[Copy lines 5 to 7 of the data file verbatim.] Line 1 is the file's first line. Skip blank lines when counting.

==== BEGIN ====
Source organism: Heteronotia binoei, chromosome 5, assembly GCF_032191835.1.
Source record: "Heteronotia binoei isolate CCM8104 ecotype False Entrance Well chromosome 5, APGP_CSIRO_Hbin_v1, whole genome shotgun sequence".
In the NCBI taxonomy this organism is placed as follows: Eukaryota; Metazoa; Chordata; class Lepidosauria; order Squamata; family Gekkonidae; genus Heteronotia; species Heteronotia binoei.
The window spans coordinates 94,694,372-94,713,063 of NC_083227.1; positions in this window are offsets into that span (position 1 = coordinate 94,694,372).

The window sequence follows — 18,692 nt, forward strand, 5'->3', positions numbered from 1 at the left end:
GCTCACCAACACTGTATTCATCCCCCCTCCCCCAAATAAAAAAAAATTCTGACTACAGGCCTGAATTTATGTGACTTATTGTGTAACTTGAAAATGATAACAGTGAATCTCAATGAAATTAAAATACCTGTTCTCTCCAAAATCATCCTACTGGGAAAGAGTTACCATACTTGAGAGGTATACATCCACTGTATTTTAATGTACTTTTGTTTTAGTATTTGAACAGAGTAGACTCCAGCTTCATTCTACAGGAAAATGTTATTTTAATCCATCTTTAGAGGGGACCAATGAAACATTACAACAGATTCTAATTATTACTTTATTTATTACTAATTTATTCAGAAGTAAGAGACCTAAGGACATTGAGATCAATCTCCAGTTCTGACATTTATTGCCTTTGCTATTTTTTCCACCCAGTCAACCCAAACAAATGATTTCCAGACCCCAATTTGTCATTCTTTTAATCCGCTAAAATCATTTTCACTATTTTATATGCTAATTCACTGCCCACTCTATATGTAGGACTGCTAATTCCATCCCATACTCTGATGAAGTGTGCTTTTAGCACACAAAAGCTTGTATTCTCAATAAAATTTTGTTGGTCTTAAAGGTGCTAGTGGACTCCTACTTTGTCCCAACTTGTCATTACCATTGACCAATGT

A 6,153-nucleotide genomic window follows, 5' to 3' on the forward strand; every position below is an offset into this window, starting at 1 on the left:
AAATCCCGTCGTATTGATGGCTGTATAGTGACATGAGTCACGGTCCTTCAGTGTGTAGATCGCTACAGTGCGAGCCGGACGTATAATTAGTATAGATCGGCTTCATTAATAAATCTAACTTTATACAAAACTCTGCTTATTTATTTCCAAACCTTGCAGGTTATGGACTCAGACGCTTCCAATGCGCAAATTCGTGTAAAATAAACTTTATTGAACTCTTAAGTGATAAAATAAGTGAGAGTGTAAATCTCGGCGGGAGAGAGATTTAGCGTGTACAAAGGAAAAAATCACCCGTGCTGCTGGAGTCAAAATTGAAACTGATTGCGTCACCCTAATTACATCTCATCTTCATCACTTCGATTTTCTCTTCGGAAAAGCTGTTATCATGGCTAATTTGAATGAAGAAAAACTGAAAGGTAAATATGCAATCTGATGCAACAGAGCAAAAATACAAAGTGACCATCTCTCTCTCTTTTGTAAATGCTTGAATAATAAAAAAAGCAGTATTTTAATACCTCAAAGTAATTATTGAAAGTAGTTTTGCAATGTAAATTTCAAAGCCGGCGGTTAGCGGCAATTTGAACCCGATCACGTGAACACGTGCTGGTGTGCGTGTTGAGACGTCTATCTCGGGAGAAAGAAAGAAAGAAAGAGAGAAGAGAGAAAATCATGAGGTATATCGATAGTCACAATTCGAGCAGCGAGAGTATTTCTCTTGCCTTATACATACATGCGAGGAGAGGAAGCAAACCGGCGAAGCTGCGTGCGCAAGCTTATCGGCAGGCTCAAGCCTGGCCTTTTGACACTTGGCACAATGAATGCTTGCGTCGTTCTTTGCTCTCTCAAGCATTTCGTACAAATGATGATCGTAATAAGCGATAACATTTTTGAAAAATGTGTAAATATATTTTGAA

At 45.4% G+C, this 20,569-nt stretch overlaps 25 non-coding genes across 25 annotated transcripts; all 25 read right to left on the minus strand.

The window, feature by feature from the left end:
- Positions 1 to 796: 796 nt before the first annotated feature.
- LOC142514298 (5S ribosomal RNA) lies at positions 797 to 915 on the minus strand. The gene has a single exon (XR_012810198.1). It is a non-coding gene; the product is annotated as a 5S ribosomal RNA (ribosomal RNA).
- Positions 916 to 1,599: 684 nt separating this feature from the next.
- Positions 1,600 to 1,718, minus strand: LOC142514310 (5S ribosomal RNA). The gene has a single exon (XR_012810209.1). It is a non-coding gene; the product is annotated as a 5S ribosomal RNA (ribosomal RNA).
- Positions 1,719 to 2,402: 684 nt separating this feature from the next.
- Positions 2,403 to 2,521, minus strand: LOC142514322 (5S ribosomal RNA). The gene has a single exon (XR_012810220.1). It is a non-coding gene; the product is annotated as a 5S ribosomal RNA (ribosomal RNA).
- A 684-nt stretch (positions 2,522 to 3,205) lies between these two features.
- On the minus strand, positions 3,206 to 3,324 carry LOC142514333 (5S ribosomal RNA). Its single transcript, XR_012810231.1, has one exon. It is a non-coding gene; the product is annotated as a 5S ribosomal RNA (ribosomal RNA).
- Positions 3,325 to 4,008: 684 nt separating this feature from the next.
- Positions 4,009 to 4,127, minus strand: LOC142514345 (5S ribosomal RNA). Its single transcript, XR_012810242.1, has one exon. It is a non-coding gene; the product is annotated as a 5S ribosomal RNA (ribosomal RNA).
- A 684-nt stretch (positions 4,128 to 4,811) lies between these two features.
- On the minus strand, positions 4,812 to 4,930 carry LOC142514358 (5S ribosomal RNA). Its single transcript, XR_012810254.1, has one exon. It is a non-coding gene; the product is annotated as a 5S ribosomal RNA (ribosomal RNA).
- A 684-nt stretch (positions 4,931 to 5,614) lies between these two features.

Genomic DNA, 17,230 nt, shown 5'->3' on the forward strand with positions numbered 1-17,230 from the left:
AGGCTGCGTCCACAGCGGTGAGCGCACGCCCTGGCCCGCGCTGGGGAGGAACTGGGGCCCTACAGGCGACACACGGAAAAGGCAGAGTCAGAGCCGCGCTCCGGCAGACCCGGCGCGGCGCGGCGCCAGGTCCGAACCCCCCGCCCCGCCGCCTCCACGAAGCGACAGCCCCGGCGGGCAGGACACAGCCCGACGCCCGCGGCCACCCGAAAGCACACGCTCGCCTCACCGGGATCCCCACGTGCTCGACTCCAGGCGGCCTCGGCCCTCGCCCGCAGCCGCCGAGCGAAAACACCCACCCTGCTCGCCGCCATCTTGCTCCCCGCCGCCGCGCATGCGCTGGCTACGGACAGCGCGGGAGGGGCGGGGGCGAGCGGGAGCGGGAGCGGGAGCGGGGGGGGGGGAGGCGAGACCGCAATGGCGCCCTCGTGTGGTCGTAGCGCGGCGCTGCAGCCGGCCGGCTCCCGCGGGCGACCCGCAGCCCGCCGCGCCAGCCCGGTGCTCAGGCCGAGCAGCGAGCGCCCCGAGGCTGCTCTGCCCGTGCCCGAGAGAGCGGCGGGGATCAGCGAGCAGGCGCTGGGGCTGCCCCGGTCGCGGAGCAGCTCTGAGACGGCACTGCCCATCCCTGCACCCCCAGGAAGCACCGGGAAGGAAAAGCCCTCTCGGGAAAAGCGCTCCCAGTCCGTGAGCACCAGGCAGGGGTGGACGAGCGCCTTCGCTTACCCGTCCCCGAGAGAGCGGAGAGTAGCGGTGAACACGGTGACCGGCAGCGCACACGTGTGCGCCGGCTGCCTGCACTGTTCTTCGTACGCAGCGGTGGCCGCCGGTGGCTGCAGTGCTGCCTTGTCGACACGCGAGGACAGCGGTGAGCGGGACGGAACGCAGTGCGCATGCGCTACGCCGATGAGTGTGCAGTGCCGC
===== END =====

The window sequence follows — 18,692 nt, forward strand, 5'->3', positions numbered from 1 at the left end:
GCTCACCAACACTGTATTCATCCCCCCTCCCCCAAATAAAAAAAAATTCTGACTACAGGCCTGAATTTATGTGACTTATTGTGTAACTTGAAAATGATAACAGTGAATCTCAATGAAATTAAAATACCTGTTCTCTCCAAAATCATCCTACTGGGAAAGAGTTACCATACTTGAGAGGTATACATCCACTGTATTTTAATGTACTTTTGTTTTAGTATTTGAACAGAGTAGACTCCAGCTTCATTCTACAGGAAAATGTTATTTTAATCCATCTTTAGAGGGGACCAATGAAACATTACAACAGATTCTAATTATTACTTTATTTATTACTAATTTATTCAGAAGTAAGAGACCTAAGGACATTGAGATCAATCTCCAGTTCTGACATTTATTGCCTTTGCTATTTTTTCCACCCAGTCAACCCAAACAAATGATTTCCAGACCCCAATTTGTCATTCTTTTAATCCGCTAAAATCATTTTCACTATTTTATATGCTAATTCACTGCCCACTCTATATGTAGGACTGCTAATTCCATCCCATACTCTGATGAAGTGTGCTTTTAGCACACAAAAGCTTGTATTCTCAATAAAATTTTGTTGGTCTTAAAGGTGCTAGTGGACTCCTACTTTGTCCCAACTTGTCATTACCATTGACCAATGT

A 6,153-nucleotide genomic window follows, 5' to 3' on the forward strand; every position below is an offset into this window, starting at 1 on the left: